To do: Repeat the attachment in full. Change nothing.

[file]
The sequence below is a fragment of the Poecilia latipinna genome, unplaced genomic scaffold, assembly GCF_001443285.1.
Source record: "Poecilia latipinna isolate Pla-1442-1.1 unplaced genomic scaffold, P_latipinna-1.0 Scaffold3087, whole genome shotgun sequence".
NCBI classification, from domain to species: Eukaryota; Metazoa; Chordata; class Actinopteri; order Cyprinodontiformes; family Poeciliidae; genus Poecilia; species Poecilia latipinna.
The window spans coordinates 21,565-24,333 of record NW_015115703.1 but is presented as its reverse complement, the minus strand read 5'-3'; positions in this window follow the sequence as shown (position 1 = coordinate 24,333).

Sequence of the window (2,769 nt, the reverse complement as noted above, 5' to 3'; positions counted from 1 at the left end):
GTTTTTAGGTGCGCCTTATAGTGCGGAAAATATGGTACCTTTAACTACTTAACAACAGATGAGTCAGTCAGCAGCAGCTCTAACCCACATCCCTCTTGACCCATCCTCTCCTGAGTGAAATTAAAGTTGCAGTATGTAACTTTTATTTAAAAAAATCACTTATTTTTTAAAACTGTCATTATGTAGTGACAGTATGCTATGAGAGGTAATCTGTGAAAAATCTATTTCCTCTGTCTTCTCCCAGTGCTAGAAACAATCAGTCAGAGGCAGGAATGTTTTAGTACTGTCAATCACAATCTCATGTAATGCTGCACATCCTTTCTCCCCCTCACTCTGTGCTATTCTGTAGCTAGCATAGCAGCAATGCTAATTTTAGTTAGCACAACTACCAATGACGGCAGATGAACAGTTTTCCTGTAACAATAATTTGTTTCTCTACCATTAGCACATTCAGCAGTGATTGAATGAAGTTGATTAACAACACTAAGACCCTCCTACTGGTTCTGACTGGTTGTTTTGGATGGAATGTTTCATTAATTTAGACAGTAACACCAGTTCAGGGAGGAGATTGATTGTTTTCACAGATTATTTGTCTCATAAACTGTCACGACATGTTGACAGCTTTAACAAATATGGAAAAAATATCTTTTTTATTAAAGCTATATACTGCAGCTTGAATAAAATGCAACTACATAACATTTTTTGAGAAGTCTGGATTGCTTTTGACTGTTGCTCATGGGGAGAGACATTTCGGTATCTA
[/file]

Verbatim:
The sequence below is a fragment of the Poecilia latipinna genome, unplaced genomic scaffold, assembly GCF_001443285.1.
Source record: "Poecilia latipinna isolate Pla-1442-1.1 unplaced genomic scaffold, P_latipinna-1.0 Scaffold3087, whole genome shotgun sequence".
NCBI classification, from domain to species: Eukaryota; Metazoa; Chordata; class Actinopteri; order Cyprinodontiformes; family Poeciliidae; genus Poecilia; species Poecilia latipinna.
The window spans coordinates 21,565-24,333 of record NW_015115703.1 but is presented as its reverse complement, the minus strand read 5'-3'; positions in this window follow the sequence as shown (position 1 = coordinate 24,333).

Sequence of the window (2,769 nt, the reverse complement as noted above, 5' to 3'; positions counted from 1 at the left end):
GTTTTTAGGTGCGCCTTATAGTGCGGAAAATATGGTACCTTTAACTACTTAACAACAGATGAGTCAGTCAGCAGCAGCTCTAACCCACATCCCTCTTGACCCATCCTCTCCTGAGTGAAATTAAAGTTGCAGTATGTAACTTTTATTTAAAAAAATCACTTATTTTTTAAAACTGTCATTATGTAGTGACAGTATGCTATGAGAGGTAATCTGTGAAAAATCTATTTCCTCTGTCTTCTCCCAGTGCTAGAAACAATCAGTCAGAGGCAGGAATGTTTTAGTACTGTCAATCACAATCTCATGTAATGCTGCACATCCTTTCTCCCCCTCACTCTGTGCTATTCTGTAGCTAGCATAGCAGCAATGCTAATTTTAGTTAGCACAACTACCAATGACGGCAGATGAACAGTTTTCCTGTAACAATAATTTGTTTCTCTACCATTAGCACATTCAGCAGTGATTGAATGAAGTTGATTAACAACACTAAGACCCTCCTACTGGTTCTGACTGGTTGTTTTGGATGGAATGTTTCATTAATTTAGACAGTAACACCAGTTCAGGGAGGAGATTGATTGTTTTCACAGATTATTTGTCTCATAAACTGTCACGACATGTTGACAGCTTTAACAAATATGGAAAAAATATCTTTTTTATTAAAGCTATATACTGCAGCTTGAATAAAATGCAACTACATAACATTTTTTGAGAAGTCTGGATTGCTTTTGACTGTTGCTCATGGGGAGAGACATTTCGGTATCTA